By Monica Alonzo
By Ray Stern
By New Times Staff
By Stephen Lemons
By Chris Parker
By Monica Alonzo
By Stephen Lemons
By Robrt L. Pela
Crossing the Line
Border patrol: The Amy Silverman article on Proposition 106, the independent redistricting commission initiative ("What's My Line?" October 5), beautifully made the point that incumbent members of the Legislature are so conflicted by their own desires to be reelected that they cannot create fair district lines. In the states with truly independent redistricting commissions, the district lines are sensible and competitive. Half the state Senate seats went uncontested in Arizona in 1998 because the districts are so wildly configured to favor the incumbents.
Proposition 106 will inject fairness into Arizona's elections. That's why it has the support of Republicans including Grant Woods and Sue Gerard, and independents and Democrats like Eddie Basha and Pete Rios.
The incumbents hate Proposition 106, as Amy Silverman's article described, but that alone should be reason for the rest of us to give it two thumbs up.
Dennis Burke, executive director
Arizona Common Cause
Splitting the difference: Amy Silverman did an excellent job of describing what a bloody mess redistricting has been in Arizona and laying out the reasons for reform of the process.
Unfortunately, the article did not spell out the citizens' aspect of Proposition 106, the Citizens Independent Redistricting Commission Initiative. Proposition 106 was conceived and written by members of the League of Women Voters and Common Cause. We studied the best processes used around the country, consulted the best experts in Arizona, and drafted an initiative that is best for Arizona. It is unfair to Jim Pederson, campaign chair, to paint the initiative as an attempt by one man to impose his will on the people.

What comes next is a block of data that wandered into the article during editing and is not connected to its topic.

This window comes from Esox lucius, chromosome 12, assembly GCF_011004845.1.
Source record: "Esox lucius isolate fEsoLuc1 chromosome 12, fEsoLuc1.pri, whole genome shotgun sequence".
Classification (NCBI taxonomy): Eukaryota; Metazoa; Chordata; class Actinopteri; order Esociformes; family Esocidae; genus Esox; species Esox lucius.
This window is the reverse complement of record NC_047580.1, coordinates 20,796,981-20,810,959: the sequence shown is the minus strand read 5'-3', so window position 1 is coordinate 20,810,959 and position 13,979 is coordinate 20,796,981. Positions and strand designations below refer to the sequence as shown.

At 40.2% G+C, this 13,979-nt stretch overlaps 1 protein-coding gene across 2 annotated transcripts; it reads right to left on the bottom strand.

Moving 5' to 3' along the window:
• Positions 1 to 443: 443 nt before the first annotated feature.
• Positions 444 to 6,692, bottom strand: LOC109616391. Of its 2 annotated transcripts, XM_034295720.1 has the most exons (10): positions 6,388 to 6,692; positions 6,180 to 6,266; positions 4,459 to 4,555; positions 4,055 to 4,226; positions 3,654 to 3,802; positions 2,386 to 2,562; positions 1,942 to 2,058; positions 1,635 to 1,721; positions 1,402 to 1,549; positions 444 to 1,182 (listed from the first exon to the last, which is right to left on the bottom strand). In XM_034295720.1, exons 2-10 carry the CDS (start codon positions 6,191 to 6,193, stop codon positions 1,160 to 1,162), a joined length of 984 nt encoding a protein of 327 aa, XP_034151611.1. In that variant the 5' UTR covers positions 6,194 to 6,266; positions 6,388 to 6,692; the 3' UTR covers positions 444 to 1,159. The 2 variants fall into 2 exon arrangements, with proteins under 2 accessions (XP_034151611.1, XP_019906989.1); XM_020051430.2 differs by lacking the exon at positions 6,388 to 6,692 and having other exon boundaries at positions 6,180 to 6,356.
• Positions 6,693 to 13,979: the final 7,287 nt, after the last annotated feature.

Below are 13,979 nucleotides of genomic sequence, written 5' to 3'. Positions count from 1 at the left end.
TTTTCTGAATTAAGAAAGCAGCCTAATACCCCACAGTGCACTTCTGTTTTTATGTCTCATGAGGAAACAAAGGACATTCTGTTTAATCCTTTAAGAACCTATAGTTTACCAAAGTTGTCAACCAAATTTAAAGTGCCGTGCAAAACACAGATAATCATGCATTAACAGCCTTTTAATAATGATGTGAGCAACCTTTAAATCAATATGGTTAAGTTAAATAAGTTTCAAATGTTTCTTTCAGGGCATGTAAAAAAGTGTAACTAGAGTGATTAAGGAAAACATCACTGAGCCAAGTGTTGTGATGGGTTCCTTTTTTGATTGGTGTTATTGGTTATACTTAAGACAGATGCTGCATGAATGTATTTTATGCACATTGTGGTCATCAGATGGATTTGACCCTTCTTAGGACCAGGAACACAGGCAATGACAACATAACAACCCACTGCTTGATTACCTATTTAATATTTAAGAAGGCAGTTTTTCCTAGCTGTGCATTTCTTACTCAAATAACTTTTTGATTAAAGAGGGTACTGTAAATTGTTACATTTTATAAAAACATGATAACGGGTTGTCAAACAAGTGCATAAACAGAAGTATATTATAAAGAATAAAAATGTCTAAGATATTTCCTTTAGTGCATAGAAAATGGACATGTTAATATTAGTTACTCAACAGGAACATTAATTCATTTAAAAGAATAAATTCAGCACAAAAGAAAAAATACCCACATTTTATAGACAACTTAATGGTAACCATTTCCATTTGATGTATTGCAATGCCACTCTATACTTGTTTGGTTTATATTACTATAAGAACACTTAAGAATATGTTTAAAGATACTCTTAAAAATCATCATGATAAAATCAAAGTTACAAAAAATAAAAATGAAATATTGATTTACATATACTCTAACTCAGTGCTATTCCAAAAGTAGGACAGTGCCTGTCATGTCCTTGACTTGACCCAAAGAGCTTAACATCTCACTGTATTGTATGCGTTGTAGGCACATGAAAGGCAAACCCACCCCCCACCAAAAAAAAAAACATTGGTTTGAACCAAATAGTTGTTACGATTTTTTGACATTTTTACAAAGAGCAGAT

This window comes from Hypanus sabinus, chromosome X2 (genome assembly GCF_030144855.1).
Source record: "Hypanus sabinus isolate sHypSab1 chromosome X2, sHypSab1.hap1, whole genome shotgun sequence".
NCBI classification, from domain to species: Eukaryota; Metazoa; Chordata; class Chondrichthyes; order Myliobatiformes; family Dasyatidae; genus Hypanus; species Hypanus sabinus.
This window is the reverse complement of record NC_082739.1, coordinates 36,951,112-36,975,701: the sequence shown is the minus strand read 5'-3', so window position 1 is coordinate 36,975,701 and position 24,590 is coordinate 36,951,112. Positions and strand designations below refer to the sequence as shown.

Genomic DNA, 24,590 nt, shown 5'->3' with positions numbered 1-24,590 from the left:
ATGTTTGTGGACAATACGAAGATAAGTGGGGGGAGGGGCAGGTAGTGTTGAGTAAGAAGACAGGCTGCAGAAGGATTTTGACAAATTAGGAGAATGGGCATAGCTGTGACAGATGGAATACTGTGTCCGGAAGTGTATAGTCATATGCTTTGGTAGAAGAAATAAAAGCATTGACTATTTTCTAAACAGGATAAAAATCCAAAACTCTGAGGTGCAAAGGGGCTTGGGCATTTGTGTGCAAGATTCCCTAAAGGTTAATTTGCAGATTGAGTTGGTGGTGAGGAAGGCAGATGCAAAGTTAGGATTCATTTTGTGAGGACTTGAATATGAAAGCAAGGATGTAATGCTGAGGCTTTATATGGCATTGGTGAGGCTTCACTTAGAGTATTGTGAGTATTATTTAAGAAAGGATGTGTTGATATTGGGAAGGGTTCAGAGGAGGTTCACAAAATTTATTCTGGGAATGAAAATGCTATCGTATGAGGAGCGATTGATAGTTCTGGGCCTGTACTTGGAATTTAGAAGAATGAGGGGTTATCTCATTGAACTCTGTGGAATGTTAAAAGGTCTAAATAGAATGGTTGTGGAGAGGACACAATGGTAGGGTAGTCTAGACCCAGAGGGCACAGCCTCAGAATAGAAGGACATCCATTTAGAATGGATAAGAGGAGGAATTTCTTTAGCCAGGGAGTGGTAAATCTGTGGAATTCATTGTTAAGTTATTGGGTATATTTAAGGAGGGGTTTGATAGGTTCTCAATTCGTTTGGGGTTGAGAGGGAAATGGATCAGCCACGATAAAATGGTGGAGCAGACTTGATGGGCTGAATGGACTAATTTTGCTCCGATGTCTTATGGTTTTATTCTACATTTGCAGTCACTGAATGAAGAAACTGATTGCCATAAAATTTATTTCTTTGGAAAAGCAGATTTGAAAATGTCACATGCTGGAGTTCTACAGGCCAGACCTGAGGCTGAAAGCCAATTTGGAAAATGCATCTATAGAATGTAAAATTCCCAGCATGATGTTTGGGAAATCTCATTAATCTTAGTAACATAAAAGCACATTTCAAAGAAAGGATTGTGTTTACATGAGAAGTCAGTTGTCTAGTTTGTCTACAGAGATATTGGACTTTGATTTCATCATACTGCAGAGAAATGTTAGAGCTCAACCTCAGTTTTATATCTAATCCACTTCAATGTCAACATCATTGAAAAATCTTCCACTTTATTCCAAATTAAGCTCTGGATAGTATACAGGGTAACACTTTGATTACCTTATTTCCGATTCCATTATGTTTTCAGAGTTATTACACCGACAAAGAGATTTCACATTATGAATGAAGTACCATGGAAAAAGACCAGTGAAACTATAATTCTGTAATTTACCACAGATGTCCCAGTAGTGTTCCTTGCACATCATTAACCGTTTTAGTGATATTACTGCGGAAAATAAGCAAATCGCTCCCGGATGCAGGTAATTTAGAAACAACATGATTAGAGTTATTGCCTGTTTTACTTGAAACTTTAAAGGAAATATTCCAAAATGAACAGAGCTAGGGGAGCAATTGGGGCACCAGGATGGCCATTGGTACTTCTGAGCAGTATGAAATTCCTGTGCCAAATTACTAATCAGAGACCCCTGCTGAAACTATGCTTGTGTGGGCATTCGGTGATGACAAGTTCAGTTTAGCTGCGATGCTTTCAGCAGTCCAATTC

Most of the measures on the November ballot were placed there by the Legislature, unable to make its own tough decisions. Other measures were placed there by narrow special interest groups. Only three come from community groups.
Proposition 106 is the one that will fundamentally improve Arizona politics -- making it fairer for every candidate, every party and every citizen. A diverse group of politicians, citizens and organizations recognizes this and is supporting the campaign. The tent for this most important reform should be a big one. It is.
Line dance: Thanks to Amy Silverman for an in-depth yet very coherent look at Proposition 106. The accounts of legislators of the past actively and seemingly capriciously manipulating district boundaries was alternately amusing and disturbing. However, one question wasn't answered. If (as Republican legislator Sue Gerard said) any arguments against the "fair districts" measure would be "transparent or hollow, or make you look like a damn fool," why are some Republicans still fighting? Just to gather more like-partisaned voters? Shortsightedly lame.
Elbridge Gerry would be pleased that self-serving politics (of which his name has become partially emblematic) lives on, even though he doesn't!